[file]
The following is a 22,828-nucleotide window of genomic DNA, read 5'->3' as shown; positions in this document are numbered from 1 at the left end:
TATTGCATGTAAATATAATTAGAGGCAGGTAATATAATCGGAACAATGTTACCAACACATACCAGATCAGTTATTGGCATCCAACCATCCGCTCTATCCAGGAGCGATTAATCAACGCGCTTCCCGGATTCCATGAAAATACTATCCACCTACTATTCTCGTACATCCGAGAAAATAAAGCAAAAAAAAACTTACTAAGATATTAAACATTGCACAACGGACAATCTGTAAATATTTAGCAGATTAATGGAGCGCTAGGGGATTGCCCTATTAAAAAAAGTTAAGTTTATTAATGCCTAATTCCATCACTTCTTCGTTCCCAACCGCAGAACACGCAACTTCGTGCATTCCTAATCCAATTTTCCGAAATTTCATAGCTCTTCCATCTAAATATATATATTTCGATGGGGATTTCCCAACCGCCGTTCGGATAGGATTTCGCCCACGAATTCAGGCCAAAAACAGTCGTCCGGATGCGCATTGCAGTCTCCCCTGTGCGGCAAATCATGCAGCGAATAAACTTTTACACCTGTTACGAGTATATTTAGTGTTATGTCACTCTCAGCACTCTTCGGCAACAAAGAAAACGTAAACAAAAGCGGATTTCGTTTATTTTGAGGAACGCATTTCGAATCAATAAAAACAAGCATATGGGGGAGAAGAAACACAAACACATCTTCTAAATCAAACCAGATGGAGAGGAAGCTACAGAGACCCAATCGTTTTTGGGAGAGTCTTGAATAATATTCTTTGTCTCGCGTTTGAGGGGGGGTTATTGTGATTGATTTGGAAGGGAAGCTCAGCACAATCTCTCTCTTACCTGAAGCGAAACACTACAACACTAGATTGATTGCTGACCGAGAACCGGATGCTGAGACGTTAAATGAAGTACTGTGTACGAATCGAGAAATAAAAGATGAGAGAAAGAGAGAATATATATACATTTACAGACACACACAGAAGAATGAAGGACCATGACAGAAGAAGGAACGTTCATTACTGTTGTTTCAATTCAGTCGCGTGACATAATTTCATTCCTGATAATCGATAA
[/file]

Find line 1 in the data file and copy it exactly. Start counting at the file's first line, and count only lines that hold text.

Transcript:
The following is a 22,828-nucleotide window of genomic DNA, read 5'->3' as shown; positions in this document are numbered from 1 at the left end: